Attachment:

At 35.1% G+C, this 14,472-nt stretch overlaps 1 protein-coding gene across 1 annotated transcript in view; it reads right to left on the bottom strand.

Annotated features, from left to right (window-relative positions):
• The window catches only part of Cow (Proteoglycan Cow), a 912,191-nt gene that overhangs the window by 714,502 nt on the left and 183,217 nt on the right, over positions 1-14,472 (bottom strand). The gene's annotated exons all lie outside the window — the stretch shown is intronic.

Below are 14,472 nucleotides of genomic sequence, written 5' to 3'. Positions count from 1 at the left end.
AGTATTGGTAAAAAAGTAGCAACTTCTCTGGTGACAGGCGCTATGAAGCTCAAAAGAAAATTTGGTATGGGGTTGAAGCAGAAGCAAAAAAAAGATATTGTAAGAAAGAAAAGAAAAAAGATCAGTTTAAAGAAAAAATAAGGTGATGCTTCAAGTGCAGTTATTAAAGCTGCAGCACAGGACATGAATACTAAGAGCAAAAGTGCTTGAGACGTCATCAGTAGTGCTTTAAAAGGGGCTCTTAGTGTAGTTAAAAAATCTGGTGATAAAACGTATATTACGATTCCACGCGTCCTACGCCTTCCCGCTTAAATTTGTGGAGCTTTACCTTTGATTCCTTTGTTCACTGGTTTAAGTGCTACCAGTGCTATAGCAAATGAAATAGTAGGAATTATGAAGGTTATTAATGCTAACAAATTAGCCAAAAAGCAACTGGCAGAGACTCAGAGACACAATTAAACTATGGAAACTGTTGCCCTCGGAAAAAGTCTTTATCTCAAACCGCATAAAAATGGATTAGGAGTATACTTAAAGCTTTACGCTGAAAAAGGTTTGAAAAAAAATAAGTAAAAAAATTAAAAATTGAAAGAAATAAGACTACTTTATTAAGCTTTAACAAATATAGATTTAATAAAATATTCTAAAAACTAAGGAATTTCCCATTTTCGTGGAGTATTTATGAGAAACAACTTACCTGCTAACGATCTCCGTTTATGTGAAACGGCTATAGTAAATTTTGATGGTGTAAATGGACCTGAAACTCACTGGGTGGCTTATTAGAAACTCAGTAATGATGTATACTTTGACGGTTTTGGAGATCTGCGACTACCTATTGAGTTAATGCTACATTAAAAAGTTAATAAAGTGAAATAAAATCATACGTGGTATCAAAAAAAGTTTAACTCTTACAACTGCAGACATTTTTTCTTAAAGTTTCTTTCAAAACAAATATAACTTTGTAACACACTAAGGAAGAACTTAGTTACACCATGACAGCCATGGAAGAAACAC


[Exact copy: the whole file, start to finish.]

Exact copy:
At 35.1% G+C, this 14,472-nt stretch overlaps 1 protein-coding gene across 1 annotated transcript in view; it reads right to left on the bottom strand.

Annotated features, from left to right (window-relative positions):
• The window catches only part of Cow (Proteoglycan Cow), a 912,191-nt gene that overhangs the window by 714,502 nt on the left and 183,217 nt on the right, over positions 1-14,472 (bottom strand). The gene's annotated exons all lie outside the window — the stretch shown is intronic.

Below are 14,472 nucleotides of genomic sequence, written 5' to 3'. Positions count from 1 at the left end.
AGTATTGGTAAAAAAGTAGCAACTTCTCTGGTGACAGGCGCTATGAAGCTCAAAAGAAAATTTGGTATGGGGTTGAAGCAGAAGCAAAAAAAAGATATTGTAAGAAAGAAAAGAAAAAAGATCAGTTTAAAGAAAAAATAAGGTGATGCTTCAAGTGCAGTTATTAAAGCTGCAGCACAGGACATGAATACTAAGAGCAAAAGTGCTTGAGACGTCATCAGTAGTGCTTTAAAAGGGGCTCTTAGTGTAGTTAAAAAATCTGGTGATAAAACGTATATTACGATTCCACGCGTCCTACGCCTTCCCGCTTAAATTTGTGGAGCTTTACCTTTGATTCCTTTGTTCACTGGTTTAAGTGCTACCAGTGCTATAGCAAATGAAATAGTAGGAATTATGAAGGTTATTAATGCTAACAAATTAGCCAAAAAGCAACTGGCAGAGACTCAGAGACACAATTAAACTATGGAAACTGTTGCCCTCGGAAAAAGTCTTTATCTCAAACCGCATAAAAATGGATTAGGAGTATACTTAAAGCTTTACGCTGAAAAAGGTTTGAAAAAAAATAAGTAAAAAAATTAAAAATTGAAAGAAATAAGACTACTTTATTAAGCTTTAACAAATATAGATTTAATAAAATATTCTAAAAACTAAGGAATTTCCCATTTTCGTGGAGTATTTATGAGAAACAACTTACCTGCTAACGATCTCCGTTTATGTGAAACGGCTATAGTAAATTTTGATGGTGTAAATGGACCTGAAACTCACTGGGTGGCTTATTAGAAACTCAGTAATGATGTATACTTTGACGGTTTTGGAGATCTGCGACTACCTATTGAGTTAATGCTACATTAAAAAGTTAATAAAGTGAAATAAAATCATACGTGGTATCAAAAAAAGTTTAACTCTTACAACTGCAGACATTTTTTCTTAAAGTTTCTTTCAAAACAAATATAACTTTGTAACACACTAAGGAAGAACTTAGTTACACCATGACAGCCATGGAAGAAACAC